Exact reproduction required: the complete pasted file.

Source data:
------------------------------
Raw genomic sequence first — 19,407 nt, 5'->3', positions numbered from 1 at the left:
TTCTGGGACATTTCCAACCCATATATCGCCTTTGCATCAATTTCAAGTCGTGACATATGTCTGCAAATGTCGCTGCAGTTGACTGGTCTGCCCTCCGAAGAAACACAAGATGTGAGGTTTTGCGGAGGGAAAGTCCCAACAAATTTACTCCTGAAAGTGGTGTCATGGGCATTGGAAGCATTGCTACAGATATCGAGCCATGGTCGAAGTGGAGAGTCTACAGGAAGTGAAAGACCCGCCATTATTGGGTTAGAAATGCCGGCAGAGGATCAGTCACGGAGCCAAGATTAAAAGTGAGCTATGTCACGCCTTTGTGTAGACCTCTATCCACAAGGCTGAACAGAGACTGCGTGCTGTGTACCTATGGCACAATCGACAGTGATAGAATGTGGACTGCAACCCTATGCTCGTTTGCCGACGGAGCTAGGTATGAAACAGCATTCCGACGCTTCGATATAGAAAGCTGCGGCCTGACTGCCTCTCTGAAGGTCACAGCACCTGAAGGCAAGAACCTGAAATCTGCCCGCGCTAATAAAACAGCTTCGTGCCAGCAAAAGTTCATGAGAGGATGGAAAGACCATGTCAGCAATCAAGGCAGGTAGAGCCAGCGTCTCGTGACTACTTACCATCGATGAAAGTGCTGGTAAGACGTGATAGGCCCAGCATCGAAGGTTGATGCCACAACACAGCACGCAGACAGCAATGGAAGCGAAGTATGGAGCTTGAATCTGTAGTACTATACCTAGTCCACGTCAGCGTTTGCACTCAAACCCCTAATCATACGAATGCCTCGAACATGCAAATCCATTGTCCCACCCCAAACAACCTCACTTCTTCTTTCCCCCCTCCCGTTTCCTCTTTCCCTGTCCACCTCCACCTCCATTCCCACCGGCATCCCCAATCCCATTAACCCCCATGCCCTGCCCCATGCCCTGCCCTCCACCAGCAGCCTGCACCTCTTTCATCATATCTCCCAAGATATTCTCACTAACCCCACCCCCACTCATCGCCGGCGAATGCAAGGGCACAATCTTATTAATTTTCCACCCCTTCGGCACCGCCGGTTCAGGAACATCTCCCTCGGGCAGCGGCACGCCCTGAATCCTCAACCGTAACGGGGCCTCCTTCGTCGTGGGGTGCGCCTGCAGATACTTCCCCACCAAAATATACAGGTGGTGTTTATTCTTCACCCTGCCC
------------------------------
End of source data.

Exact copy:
Raw genomic sequence first — 19,407 nt, 5'->3', positions numbered from 1 at the left:
TTCTGGGACATTTCCAACCCATATATCGCCTTTGCATCAATTTCAAGTCGTGACATATGTCTGCAAATGTCGCTGCAGTTGACTGGTCTGCCCTCCGAAGAAACACAAGATGTGAGGTTTTGCGGAGGGAAAGTCCCAACAAATTTACTCCTGAAAGTGGTGTCATGGGCATTGGAAGCATTGCTACAGATATCGAGCCATGGTCGAAGTGGAGAGTCTACAGGAAGTGAAAGACCCGCCATTATTGGGTTAGAAATGCCGGCAGAGGATCAGTCACGGAGCCAAGATTAAAAGTGAGCTATGTCACGCCTTTGTGTAGACCTCTATCCACAAGGCTGAACAGAGACTGCGTGCTGTGTACCTATGGCACAATCGACAGTGATAGAATGTGGACTGCAACCCTATGCTCGTTTGCCGACGGAGCTAGGTATGAAACAGCATTCCGACGCTTCGATATAGAAAGCTGCGGCCTGACTGCCTCTCTGAAGGTCACAGCACCTGAAGGCAAGAACCTGAAATCTGCCCGCGCTAATAAAACAGCTTCGTGCCAGCAAAAGTTCATGAGAGGATGGAAAGACCATGTCAGCAATCAAGGCAGGTAGAGCCAGCGTCTCGTGACTACTTACCATCGATGAAAGTGCTGGTAAGACGTGATAGGCCCAGCATCGAAGGTTGATGCCACAACACAGCACGCAGACAGCAATGGAAGCGAAGTATGGAGCTTGAATCTGTAGTACTATACCTAGTCCACGTCAGCGTTTGCACTCAAACCCCTAATCATACGAATGCCTCGAACATGCAAATCCATTGTCCCACCCCAAACAACCTCACTTCTTCTTTCCCCCCTCCCGTTTCCTCTTTCCCTGTCCACCTCCACCTCCATTCCCACCGGCATCCCCAATCCCATTAACCCCCATGCCCTGCCCCATGCCCTGCCCTCCACCAGCAGCCTGCACCTCTTTCATCATATCTCCCAAGATATTCTCACTAACCCCACCCCCACTCATCGCCGGCGAATGCAAGGGCACAATCTTATTAATTTTCCACCCCTTCGGCACCGCCGGTTCAGGAACATCTCCCTCGGGCAGCGGCACGCCCTGAATCCTCAACCGTAACGGGGCCTCCTTCGTCGTGGGGTGCGCCTGCAGATACTTCCCCACCAAAATATACAGGTGGTGTTTATTCTTCACCCTGCCC